However, we are not simply victims of our karma. That is one of the central messages of Buddhism. Change is possible. Greater freedom is possible. It is possible to live a wise, more compassionate, and skillful life. It’s not easy, but everything you do matters. Every choice you make in this moment conditions the future. It is very difficult to change habits of body, speech, and mind that have been built up over a lifetime, but you might think of each choice you make as a drop in a bucket. Eventually, inevitably, the bucket will fill. As I discussed in Episode 217 – The Fourfold Bodhisattva Vow Part 2: Ending All Delusions, the Buddhist mythology of rebirth can be a useful framing when it comes to karma work: We clean up as much karma as we can in this lifetime. We don’t expect perfection, but we do our best, before we die, to minimize the negative karma we leave behind and maximize the benefit we can make on behalf of self and other. Doing this affects the future in a positive way.


Identifying Our Karmic Issues

To begin our karma work, we need to become familiar with our karmic issues. How do we identify them?

We all know we’re not perfect. We may feel like we’re quite familiar with our faults and shortcomings. However, few of us are in the habit of examining these things closely. Instead, we tend to react to evidence of our issues with denial, blaming, defensiveness, or resignation. In practice, we need to learn how to examine our karmic issues with more objectivity, setting aside our self-concern as much as we can.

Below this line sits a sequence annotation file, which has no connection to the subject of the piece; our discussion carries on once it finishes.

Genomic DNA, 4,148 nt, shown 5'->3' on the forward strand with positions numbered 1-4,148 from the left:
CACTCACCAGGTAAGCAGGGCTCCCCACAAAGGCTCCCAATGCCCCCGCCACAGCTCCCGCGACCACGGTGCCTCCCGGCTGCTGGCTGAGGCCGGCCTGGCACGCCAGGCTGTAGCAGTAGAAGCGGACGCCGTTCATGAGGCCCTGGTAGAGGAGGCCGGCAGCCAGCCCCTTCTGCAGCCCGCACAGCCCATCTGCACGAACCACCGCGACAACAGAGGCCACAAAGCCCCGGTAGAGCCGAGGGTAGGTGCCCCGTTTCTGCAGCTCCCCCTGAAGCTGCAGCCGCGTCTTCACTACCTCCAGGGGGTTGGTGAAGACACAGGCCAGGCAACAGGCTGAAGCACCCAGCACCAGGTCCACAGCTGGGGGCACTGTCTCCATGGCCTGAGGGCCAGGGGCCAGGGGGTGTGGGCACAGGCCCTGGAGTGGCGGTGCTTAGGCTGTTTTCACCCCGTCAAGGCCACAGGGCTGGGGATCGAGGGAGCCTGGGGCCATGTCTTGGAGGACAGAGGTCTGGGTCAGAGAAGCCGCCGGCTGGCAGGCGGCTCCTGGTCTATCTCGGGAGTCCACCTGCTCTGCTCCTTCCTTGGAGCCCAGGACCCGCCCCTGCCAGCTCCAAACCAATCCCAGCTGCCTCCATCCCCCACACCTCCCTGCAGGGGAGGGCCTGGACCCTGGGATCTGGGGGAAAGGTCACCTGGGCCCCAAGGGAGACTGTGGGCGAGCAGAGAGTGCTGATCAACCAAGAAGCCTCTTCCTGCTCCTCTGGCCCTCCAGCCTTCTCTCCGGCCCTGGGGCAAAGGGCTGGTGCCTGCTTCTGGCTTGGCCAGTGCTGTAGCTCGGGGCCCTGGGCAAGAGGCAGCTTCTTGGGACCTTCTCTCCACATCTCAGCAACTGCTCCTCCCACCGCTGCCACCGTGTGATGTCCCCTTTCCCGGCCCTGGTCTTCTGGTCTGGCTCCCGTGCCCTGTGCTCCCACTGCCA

Instead of getting all wrapped up in a narrative about who we think we are, who we should be, or who we want to be, we try to relate to our karmic issues almost as if they belonged to someone else. Instead of thinking, “I’m a terrible person because my mind is so full of judgements about other people,” you think (as much as possible), “Interesting! Look at all those judgements about other people. What’s that about?” This kind of objectivity can be difficult, but you might find it liberating to be invited to view things this way. As long as we’re still wringing our hands about our karma – miserable that we ended up this way or wallowing in self-blame – we won’t get much karma work done! It is very helpful to find your own karma fascinating, and even to develop a sense of humor about your shortcomings.

Karma work begins with what Alcoholics Anonymous calls “a searching and fearless moral inventory of ourselves.” If you’re not currently facing a life-or-death matter like addiction, such an inventory may seem like a negative, burdensome, and unnecessary project. However, such an inventory is an essential part of Buddhist practice. As I discussed in Episode 231, this work is part of what Zen master Dogen called “studying the self.” Although our negative karmic patterns may feel more like annoyances than emergencies, any negative karma we remain unaware of, or refuse to work on, controls us. We continue to perpetuate it and affect others with it. Our experience of life is constrained by it – compromising our peace of mind, our intimacy with others, and our ability to settle deeply in meditation and engage in awakening work.

A mature Buddhist practitioner is intimate with their karma, good and bad. You might say they have done a thorough cleaning of their karmic closet. They have discovered the skeletons that were hidden in there, and done their best to bring them out into the light of day and give them a proper burial. If skeletons remain, the practitioner is well aware of them and how they affect actions of body, speech, and mind. Ideally, we also learn how to compensate for our karmic issues – not excusing or enabling them, but minimizing the harm they cause for self and others.


Taking Our Karmic Inventory